Four rafts cruise down a gentle portion of the Apex Rafting run on the Illecillewaet river.

A Journey down the Illecillewaet River with Apex Rafting

A trip down the Illecillewaet River with Apex Rafting provides a unique look at the highway and railway corridor to Rogers Pass.

There’s something about the Illecillewaet River. Maybe it’s because of the fact that it originates high up in Rogers Pass from the glacier that shares its name. Or the fact it leads the way through the Selkirk Mountains. Perhaps its because that while driving east on the Trans-Canada Highway, you only get a few glimpses of it even though it’s so close. Or maybe it’s because it took me so long to spell I-L-L-E-C-I-L-L-E-W-A-E-T properly.

Maybe it’s the fact that while Revelstoke shares the Columbia River with many other communities, the Illecillewaet is ours alone.

The Illecillewaet River Valley marks the eastern access to Revelstoke. From the glacier, it tumbles down the mountain side before the Asulkan Creek joins it and then turns and runs through Glacier National Park, before crashing through Albert Canyon proper.

That’s where Apex Rafting begins its journeys. The raft run, as all the paddlers in town call it, is about 25 kilometres long and runs from Albert Canyon to Greeley, a little east of Revelstoke. A treacherous box canyon that is run by only the best kayakers stands between the pick-up point and town. I joined one Apex one day in late-June to experience the river from right in it.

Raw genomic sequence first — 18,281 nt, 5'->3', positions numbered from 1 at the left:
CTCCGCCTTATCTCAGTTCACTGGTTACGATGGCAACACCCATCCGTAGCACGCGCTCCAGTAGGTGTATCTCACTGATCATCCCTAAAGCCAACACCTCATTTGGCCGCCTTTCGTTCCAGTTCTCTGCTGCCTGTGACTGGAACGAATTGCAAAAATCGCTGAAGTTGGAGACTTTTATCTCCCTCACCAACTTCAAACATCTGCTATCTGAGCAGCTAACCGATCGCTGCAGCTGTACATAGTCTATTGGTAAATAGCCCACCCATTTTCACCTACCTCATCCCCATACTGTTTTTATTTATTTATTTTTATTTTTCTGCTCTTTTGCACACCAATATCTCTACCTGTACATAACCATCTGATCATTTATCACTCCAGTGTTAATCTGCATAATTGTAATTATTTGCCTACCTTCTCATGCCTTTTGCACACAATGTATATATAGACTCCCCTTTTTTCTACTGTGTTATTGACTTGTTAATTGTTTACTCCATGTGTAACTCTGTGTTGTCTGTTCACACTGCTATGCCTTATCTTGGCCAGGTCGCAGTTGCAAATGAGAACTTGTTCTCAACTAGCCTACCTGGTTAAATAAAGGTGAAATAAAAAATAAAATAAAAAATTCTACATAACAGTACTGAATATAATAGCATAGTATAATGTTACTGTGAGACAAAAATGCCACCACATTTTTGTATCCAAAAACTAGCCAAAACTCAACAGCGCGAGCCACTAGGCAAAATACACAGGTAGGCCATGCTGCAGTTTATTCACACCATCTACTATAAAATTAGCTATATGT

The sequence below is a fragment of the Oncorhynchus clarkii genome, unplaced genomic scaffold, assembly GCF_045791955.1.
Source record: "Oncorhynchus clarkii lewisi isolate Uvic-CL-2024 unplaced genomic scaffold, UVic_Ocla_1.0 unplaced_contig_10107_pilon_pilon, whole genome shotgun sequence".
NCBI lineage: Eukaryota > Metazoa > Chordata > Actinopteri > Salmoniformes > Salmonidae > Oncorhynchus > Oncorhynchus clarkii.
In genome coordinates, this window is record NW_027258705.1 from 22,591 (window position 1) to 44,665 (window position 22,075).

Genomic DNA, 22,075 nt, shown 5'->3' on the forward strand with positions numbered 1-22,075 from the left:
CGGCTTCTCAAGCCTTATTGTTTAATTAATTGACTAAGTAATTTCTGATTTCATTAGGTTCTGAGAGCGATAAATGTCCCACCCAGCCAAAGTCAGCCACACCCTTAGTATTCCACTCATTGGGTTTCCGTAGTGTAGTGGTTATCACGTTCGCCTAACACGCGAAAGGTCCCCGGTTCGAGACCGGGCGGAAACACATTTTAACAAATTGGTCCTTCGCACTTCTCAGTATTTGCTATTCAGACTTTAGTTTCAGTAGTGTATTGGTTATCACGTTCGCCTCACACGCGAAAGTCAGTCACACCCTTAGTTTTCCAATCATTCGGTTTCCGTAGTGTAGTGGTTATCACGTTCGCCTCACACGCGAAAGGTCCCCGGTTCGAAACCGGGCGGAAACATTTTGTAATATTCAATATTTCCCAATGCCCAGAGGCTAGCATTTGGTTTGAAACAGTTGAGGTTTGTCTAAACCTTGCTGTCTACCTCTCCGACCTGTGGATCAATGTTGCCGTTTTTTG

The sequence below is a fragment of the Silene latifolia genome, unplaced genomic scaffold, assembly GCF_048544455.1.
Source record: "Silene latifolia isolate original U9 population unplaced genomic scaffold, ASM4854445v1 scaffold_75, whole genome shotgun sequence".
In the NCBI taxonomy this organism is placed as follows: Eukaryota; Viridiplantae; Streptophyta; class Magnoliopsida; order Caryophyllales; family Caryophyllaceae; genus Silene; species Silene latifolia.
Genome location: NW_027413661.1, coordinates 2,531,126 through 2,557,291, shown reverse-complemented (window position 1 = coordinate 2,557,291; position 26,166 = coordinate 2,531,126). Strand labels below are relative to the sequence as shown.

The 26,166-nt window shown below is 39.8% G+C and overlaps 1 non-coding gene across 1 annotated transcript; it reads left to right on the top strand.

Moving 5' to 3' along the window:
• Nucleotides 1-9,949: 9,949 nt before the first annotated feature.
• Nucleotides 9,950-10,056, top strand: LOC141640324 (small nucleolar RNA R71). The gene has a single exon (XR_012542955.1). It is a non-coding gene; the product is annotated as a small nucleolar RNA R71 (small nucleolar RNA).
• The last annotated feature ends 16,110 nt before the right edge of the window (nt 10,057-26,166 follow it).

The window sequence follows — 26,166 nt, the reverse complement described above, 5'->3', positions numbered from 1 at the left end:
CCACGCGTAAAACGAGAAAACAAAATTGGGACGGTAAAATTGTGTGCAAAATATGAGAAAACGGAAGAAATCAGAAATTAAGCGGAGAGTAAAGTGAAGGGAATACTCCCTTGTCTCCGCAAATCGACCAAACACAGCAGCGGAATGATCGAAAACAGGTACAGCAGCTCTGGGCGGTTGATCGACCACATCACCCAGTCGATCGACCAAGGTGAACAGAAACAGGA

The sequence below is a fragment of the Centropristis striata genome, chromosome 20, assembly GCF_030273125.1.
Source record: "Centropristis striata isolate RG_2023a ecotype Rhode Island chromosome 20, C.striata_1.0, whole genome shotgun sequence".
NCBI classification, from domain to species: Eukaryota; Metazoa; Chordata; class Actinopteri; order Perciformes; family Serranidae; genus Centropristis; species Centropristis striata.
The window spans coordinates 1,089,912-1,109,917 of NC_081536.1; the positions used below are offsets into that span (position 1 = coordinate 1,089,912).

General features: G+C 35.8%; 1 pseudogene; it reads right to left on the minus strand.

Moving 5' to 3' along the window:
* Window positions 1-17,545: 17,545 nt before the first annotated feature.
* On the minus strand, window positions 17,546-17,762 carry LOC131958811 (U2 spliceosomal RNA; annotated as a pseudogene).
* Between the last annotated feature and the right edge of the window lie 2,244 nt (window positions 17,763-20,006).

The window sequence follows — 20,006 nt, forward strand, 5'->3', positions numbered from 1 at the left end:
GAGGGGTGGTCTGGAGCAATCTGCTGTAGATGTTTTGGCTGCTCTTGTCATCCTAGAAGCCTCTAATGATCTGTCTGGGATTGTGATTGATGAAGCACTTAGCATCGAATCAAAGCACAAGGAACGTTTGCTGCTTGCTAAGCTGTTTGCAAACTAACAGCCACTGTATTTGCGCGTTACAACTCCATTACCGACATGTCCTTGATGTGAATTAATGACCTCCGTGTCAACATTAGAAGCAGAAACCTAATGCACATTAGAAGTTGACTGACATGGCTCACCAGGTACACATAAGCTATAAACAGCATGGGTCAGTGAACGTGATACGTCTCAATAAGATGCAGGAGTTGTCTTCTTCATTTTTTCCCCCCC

“It’s a gorgeous river. It makes you feel like you’re a million miles away,” said Debbie Koerber, who has run Apex with her husband Ralph since 1993. “It’s right in your backyard. It’s challenging but everyone can do it. It’s gorgeous scenery. It’s exciting just enough to scare you without being dangerous.”

First Nations would venture up the Illecillewaet River to hunt and fish, but the river did not gain prominence in western minds until 1865 when the explorer Walter Moberly ventured up it in search of a passage through the Selkirk Mountains. He made it to Albert Canyon and then turned north, up what is now known as the Tangiers River. He described the area as “thickly timbered with firm white pine, cypress, cedar, and spruce, of large size.”